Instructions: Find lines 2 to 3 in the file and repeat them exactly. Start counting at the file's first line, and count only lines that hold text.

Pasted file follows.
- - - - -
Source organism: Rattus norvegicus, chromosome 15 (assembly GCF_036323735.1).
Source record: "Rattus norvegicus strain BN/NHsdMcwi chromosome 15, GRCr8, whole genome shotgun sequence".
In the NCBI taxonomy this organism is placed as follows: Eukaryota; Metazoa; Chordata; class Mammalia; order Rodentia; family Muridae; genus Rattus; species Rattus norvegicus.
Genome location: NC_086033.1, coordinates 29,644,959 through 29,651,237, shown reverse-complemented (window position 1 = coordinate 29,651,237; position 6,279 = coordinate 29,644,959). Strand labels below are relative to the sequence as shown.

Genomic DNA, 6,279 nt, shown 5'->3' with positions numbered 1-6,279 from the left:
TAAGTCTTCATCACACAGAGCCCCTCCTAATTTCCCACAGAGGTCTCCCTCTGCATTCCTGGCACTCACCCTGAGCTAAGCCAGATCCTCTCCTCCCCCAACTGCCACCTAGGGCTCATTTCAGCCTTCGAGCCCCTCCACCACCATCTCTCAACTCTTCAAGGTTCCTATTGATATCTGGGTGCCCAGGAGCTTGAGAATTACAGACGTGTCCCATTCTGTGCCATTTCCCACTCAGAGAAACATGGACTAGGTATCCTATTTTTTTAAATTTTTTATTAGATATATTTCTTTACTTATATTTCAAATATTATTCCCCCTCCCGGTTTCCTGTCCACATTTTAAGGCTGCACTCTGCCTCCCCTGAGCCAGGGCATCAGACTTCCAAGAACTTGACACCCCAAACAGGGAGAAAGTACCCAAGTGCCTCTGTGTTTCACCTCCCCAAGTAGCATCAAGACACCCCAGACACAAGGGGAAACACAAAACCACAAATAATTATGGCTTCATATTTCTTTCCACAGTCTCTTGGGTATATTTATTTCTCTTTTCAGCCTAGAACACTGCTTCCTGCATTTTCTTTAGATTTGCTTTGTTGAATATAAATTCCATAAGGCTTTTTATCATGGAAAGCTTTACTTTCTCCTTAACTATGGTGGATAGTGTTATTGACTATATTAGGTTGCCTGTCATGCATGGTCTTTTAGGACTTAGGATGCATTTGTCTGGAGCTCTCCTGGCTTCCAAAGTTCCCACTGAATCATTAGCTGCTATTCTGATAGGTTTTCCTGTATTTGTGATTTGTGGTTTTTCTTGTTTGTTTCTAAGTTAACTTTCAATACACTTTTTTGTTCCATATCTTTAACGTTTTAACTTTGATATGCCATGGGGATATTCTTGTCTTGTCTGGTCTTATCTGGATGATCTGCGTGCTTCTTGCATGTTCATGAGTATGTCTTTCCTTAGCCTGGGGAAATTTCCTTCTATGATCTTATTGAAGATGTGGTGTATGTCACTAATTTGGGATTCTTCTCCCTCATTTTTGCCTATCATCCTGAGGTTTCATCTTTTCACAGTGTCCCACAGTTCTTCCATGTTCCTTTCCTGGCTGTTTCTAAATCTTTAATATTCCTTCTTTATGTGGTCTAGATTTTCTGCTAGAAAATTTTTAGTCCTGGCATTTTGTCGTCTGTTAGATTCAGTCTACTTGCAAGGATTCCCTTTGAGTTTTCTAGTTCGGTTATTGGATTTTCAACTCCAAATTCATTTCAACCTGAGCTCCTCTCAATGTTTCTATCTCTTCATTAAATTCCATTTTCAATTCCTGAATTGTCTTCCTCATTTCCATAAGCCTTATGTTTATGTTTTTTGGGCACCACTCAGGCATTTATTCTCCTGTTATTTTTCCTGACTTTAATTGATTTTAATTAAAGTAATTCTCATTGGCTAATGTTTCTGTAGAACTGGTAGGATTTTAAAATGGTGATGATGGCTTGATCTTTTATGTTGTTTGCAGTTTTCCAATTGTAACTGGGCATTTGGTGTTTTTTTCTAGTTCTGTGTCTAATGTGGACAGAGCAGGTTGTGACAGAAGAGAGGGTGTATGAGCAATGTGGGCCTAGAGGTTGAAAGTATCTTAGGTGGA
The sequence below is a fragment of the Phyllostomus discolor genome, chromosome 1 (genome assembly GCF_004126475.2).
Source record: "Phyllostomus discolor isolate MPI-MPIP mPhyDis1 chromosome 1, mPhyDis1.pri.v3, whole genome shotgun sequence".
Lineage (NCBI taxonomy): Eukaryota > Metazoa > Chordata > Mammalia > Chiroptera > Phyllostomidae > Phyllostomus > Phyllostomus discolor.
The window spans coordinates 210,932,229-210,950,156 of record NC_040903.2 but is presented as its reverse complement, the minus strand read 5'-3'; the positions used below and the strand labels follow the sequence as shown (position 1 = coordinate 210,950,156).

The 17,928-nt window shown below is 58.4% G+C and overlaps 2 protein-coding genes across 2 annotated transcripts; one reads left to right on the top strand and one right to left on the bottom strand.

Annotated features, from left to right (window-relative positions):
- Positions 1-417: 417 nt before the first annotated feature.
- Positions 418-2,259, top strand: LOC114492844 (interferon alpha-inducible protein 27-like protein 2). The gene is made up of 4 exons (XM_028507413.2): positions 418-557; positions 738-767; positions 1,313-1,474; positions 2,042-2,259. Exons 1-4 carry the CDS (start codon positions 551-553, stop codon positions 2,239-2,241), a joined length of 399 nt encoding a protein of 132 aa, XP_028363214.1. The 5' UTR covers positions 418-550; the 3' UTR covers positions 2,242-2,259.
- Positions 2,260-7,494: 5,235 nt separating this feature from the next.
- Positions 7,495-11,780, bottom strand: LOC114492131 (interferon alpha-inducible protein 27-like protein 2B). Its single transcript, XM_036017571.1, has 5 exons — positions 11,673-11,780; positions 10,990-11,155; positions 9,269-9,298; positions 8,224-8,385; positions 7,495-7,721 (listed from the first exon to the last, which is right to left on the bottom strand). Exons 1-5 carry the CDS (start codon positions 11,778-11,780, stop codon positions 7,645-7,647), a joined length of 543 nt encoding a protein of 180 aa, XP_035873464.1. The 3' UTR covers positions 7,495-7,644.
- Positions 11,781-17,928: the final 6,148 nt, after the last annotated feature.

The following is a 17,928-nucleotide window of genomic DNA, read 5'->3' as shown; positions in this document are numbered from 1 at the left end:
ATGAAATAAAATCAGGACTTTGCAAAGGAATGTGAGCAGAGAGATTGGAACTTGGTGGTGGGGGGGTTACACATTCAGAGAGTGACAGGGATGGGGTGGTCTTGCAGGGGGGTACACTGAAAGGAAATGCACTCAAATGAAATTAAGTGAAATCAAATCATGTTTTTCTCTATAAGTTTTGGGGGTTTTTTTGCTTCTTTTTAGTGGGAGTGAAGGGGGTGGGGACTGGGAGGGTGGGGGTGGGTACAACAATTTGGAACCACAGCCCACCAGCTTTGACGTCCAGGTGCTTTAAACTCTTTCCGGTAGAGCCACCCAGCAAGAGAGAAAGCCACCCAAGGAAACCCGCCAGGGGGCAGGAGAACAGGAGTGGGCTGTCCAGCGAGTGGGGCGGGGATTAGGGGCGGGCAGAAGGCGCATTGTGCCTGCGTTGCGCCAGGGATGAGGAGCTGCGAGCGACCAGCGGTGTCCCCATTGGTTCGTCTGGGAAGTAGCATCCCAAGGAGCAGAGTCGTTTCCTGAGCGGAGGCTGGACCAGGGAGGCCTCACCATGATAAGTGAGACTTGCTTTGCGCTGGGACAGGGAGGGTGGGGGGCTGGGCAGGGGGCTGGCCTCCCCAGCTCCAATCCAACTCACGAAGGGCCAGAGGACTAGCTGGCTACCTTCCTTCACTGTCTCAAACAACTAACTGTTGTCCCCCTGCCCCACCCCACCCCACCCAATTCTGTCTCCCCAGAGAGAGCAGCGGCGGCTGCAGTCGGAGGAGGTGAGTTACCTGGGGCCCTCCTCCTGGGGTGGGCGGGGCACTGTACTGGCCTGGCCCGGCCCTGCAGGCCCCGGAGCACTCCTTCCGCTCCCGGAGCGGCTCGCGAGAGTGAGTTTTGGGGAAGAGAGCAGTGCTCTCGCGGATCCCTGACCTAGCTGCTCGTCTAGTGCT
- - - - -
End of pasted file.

Source record: "Rattus norvegicus strain BN/NHsdMcwi chromosome 15, GRCr8, whole genome shotgun sequence".
In the NCBI taxonomy this organism is placed as follows: Eukaryota; Metazoa; Chordata; class Mammalia; order Rodentia; family Muridae; genus Rattus; species Rattus norvegicus.